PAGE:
Murder Party *
by Nicholas Pleskof
French film, 1h30
At the start, everything seduces: a dashing aesthetic fifties mixed with Cluedo even on smartphones, the tender energy of Alice Pol and the intrigue that piques curiosity. Young architect, Jeanne Chardon-Spitzer must present a project for the rehabilitation of her huge family mansion to César Daguerre (Eddy Mitchell), who reigns supreme on the planetary scale on the board game.
For decades, children and adults have grown up with his company’s bestsellers, like “Murder Party.” The patriarch wants to renovate his castle to make it a place dedicated to the pleasure of the game. This project represents a huge contract for Jeanne, a very anxious person who carbides on psychotropic drugs swallowed like candy and who lives with a mother as bohemian as herself. manic watch.
But the young architect’s project did not please César, who offered her a remedial session of Russian roulette: five chances out of six that she would win – or else… This is where the scenario starts to slip. While Jeanne, healthy frightened by this offer, prepares to decamp, Caesar is assassinated. The doors of the mansion lock, and a sepulchral voice announces the rules of the “game”.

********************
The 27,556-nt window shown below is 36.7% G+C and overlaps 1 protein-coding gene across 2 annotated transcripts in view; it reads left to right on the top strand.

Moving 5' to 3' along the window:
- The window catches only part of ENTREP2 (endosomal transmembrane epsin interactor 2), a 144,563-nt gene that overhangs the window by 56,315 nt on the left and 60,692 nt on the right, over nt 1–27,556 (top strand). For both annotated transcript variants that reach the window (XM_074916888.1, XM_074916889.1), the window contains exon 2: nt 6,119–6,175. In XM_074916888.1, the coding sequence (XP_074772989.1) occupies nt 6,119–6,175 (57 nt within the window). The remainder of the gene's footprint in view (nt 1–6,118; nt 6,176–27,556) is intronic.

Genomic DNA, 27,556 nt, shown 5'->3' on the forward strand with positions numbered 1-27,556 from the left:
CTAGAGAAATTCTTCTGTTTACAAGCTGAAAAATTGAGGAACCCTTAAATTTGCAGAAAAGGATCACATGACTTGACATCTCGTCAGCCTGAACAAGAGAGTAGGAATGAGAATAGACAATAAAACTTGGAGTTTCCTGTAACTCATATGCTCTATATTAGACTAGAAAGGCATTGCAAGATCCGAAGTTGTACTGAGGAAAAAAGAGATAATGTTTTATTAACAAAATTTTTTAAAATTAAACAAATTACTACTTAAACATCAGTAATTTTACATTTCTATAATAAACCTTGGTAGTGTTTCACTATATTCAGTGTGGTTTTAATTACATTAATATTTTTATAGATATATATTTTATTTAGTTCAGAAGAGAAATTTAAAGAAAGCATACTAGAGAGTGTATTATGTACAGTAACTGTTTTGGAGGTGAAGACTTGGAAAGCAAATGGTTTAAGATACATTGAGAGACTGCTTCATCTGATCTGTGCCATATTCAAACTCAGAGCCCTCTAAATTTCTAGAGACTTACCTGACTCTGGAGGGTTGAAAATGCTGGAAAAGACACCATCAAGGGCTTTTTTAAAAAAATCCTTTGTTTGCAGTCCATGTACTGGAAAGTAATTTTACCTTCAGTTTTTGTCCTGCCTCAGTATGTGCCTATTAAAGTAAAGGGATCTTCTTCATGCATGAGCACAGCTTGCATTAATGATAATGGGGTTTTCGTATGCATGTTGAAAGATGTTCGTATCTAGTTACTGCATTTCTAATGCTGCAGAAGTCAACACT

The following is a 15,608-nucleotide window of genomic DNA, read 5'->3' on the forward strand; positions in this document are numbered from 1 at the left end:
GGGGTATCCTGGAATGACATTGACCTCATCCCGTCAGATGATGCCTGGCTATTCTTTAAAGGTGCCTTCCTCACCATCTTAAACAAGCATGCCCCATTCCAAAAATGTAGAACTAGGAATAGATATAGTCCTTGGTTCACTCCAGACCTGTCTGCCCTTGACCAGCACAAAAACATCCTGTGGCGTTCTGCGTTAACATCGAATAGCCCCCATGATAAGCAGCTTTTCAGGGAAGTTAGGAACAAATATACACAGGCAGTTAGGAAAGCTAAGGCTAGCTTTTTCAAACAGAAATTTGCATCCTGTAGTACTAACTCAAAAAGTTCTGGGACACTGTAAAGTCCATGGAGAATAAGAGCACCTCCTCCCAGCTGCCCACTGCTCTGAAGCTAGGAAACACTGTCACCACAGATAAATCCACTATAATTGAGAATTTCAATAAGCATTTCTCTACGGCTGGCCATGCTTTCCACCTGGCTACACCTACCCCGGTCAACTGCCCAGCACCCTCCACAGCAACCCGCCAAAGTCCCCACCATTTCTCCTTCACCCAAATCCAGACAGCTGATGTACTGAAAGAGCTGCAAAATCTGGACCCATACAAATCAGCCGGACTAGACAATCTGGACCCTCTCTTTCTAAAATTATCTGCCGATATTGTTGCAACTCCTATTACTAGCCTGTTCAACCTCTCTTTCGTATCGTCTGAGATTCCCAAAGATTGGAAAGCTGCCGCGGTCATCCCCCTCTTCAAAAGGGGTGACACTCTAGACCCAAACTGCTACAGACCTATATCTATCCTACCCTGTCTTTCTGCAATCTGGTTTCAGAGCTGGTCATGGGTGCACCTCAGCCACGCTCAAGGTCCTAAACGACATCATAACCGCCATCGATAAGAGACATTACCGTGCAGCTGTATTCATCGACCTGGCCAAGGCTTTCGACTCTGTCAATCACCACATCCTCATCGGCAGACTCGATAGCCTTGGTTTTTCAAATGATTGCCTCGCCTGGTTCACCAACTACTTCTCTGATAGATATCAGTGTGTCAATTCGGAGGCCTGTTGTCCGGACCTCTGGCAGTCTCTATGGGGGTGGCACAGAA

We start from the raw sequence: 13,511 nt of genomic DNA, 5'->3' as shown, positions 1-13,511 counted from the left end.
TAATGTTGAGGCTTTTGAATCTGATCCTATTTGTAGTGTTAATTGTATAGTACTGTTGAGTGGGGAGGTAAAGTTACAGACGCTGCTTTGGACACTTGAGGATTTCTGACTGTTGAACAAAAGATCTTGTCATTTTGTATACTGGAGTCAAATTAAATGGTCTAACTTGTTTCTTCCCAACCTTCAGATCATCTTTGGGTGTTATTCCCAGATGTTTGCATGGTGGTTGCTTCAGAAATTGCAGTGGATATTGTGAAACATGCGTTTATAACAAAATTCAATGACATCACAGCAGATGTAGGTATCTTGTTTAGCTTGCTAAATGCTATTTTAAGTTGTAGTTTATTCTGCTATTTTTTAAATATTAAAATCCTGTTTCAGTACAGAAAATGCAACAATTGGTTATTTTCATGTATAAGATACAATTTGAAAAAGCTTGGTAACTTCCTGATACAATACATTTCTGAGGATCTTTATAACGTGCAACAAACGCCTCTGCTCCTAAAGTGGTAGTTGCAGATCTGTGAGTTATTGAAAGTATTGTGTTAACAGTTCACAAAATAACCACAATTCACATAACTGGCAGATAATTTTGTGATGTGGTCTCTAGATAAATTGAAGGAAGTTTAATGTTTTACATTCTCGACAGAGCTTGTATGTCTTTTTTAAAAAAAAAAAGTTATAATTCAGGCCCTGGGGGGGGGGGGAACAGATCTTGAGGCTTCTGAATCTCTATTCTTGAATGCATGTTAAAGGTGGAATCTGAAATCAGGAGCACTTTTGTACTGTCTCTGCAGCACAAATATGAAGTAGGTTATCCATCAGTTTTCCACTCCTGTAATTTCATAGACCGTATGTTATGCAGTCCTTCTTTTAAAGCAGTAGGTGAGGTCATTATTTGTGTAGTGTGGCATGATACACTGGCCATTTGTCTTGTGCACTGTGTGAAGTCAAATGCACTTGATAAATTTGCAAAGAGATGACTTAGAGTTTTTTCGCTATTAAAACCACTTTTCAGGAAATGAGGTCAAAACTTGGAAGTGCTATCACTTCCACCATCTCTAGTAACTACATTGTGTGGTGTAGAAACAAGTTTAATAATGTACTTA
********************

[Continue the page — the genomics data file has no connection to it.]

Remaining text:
The culprit is within the walls of the mansion where all the members of the Daguerre family live, from the sister (Miou-Miou), who sacrificed herself for Caesar, to the second wife (Pascale Arbillot), passing through the great children from the first marriage and the little boy from the second, as well as the servant. Everyone will die if the criminal is not unmasked within twenty-four hours. Any erroneous denunciation will also result in death. Three games, which could endanger the lives of the participants, will help to find clues.
→ PORTRAIT. Eddy Mitchell, our dear brother
The mixture of macabre farce and comedy worn by Alice Pol does not take. The excess of the frame does not help certain actors, like Sarah Sterne or Pascale Arbillot, usually more subtle, to offer a nuanced interpretation. Jeanne Chardon-Spitzer hoarsely denounces the perversity and absurdity of this “Murder Party” without being heard by the other participants, all monopolized, it seems, by their neurotic family faults. A denouement supposed to make sense of all this madness only adds a cruel and insane layer to it.